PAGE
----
Bethlehem Area Public Library  **********  Kindness is Magic

007Gadfly hustled down to the library and bought several ornaments in fact. As shown here, one is tentatively nestled at the top of a small tree ‘neath a picture of Gadfly and his six “boys.”

Gadfly won’t say that they were all readers as kids. But they were always surrounded by books. And the eldest has recently confided that he used to sneak out of bed at night and grab one (probably above his maturity classification!) for midnight reading. Now it makes sense that he had one eye as well as one arm of his glasses going east and one north as I rousted him out of bed. Six boys, one shower. They were supposed to go chronologically, oldest first. He could never make it first. Now I have a better idea why.

Lunches and books — kids need ’em.

Bethlehem Moment 3: An Aroused City Beats City Hall

Bethlehem Moment 3
City Council
Dec. 4, 2018

Ed Gallagher 49 W. Greenwich

A Bethlehem Moment: November 4, 1958

They say “Ya can’t beat City Hall.” On November 4, 1958, an “aroused city” of Bethlehem did just that. Forty years after the city’s birth, the Bethlehem Junior Chamber of Commerce mounted a campaign to establish a Charter Commission to study and possibly change our form of local government. Our entrenched Democratic City Council at that time, realizing their power was at stake, vigorously fought this challenge to their existence, smelling the hidden hand of an “ivory towered” newspaper editor; raising the spectre of dictatorship; arguing widespread satisfaction with the status quo; meddling by the Jaycees, who may not even be taxpayers; and voting by Commission members who “might not know the difference between forms of government and a groundhog hole.” That editor, the legendary John Strohmeyer, lashed out at this “flagrant abuse of political power” aimed at perpetuating a “spoils system”; the Jaycees worked the public door-to-door; and in a turnout higher in some sections than the 1956 presidential election, the entire non-partisan Jaycee slate was elected to the Commission. On November 4, 1958, “political novices” tapped the power of democracy, reminded “the machine” where the power ultimately lies, took control of their own destiny, and started a process that gave us our current mayor-council form of government.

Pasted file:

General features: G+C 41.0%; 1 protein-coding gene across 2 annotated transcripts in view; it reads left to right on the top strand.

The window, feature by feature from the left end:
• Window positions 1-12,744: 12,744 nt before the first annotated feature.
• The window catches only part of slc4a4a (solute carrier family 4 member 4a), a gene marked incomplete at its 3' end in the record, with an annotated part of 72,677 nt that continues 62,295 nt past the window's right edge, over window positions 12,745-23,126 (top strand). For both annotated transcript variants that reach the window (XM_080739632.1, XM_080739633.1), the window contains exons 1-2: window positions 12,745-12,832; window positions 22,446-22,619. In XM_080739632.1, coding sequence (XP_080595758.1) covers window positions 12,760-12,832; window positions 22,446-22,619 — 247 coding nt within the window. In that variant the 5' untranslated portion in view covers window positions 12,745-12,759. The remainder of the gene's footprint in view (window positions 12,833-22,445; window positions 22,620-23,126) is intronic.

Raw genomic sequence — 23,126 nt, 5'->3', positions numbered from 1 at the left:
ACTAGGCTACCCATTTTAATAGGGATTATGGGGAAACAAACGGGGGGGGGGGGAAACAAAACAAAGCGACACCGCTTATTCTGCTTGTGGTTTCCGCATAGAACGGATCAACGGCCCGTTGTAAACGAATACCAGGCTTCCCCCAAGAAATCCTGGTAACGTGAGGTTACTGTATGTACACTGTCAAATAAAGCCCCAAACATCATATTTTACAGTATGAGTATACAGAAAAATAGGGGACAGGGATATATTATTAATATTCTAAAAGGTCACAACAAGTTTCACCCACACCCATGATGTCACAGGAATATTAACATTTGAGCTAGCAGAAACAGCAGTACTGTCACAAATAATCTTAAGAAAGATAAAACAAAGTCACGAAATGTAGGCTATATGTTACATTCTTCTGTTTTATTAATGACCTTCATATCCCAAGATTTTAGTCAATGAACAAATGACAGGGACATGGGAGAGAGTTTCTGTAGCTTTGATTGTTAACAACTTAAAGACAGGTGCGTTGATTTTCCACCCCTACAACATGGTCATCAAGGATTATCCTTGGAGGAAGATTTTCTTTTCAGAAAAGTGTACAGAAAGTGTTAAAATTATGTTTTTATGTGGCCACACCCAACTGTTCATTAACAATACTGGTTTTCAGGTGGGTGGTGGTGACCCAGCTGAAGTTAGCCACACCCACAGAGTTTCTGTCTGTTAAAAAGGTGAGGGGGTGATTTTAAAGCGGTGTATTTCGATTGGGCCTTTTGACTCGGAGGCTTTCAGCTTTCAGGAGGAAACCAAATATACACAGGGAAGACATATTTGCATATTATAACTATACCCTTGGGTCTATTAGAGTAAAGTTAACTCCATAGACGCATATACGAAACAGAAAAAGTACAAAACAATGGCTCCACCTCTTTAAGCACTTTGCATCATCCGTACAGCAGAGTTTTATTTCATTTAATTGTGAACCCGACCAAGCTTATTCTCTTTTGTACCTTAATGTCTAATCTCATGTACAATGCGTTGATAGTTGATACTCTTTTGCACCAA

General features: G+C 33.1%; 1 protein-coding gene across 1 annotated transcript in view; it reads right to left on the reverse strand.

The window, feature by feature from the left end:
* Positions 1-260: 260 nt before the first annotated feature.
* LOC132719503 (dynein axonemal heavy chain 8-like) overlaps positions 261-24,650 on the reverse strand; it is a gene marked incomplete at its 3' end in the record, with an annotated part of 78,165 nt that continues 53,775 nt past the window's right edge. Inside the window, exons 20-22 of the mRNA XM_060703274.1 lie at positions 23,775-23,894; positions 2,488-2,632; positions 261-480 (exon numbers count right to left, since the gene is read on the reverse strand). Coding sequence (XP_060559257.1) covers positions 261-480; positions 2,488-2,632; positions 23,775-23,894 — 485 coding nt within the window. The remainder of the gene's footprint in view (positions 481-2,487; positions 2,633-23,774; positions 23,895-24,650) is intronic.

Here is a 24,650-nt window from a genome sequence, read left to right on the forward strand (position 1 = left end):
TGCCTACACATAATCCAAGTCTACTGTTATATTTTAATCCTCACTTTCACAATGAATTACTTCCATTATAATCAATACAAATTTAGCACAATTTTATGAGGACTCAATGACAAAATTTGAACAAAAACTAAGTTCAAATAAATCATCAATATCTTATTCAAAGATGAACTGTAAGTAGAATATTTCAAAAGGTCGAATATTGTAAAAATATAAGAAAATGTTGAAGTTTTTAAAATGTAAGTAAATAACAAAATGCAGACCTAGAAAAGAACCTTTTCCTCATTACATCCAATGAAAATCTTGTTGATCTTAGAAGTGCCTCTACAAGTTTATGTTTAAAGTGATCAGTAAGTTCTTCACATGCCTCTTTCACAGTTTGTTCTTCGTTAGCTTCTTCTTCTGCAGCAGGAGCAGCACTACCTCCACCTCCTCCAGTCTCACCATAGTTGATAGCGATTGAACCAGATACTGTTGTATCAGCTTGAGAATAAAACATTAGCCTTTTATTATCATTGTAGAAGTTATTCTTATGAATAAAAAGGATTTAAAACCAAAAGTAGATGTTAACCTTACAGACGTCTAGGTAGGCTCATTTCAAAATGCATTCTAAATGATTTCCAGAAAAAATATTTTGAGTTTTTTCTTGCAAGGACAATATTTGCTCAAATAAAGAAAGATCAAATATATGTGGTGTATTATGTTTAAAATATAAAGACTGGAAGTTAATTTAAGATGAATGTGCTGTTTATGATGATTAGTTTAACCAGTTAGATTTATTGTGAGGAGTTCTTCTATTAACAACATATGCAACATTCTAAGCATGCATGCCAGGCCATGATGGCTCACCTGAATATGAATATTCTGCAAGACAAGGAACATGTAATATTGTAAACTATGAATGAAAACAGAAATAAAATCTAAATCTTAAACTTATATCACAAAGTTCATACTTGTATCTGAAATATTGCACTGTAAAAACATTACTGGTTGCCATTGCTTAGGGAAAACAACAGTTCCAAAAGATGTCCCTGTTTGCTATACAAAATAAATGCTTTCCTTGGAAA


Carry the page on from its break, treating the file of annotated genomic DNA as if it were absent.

For the full story, see the attachment to “Fighting City Hall – and Winning, November 4, 1958” under Bethlehem Moments on The Bethlehem Gadfly, December 2, 2018 (thebethlehemgadfly.com/).

too much like the imperial executive

Breena Holland is an Associate Professor at Lehigh University in the Department of Political Science and the Environmental Initiative. She is a past and current director of Lehigh University’s South Side Initiative.

Gadfly, thanks for this information. It’s fascinating!! Do you have any information about what the “weak Mayor” form of local government would be? That is the form I would be interested in understanding better, especially if it gives more power to the City Council. I think one problem we have is that we need more ideas than just one person — the Mayor — can provide. What would happen if councilmembers were paid a more reasonable wage to help with some of the tasks involved in city governance? Right now the mayor gets all the money and has all the power and all the responsibility. I fear it is too much like the imperial executive. I think the city would benefit from a broader distribution of responsibility, in particular.

Breena

Yes, Gadfly can return to this with, especially, some opinion from that time period about how the Commission form was perceived. His sense at this point is that the Commission form was not well liked, was seen as inefficient. But this deserves a closer look at the specific reasons. And Gadfly, ever-the-utopian, wonders whether there is a 4th and even better choice, wonders with Thoreau whether “there is a still more perfect and glorious [form of city government] imagined, but not yet anywhere seen.”

 

Founding Fathers and Mother

Gadfly is researching the history of the Bethlehem Charter Commission for the next “Bethlehem Moment.”

Charter

Here is the newly elected group — November 13, 1958 — that gave us our current Mayor-City Council form of government.

Elaine Meilicke was the top vote-getter.

Not all that long ago — any connections with these folk we should know about?

Charles Donches is not related to our Mayor but is the father of Steve Donches, who was head of the National Museum of History.

An interesting story here, but you’ll have to wait for the “Moment” to hear all about it!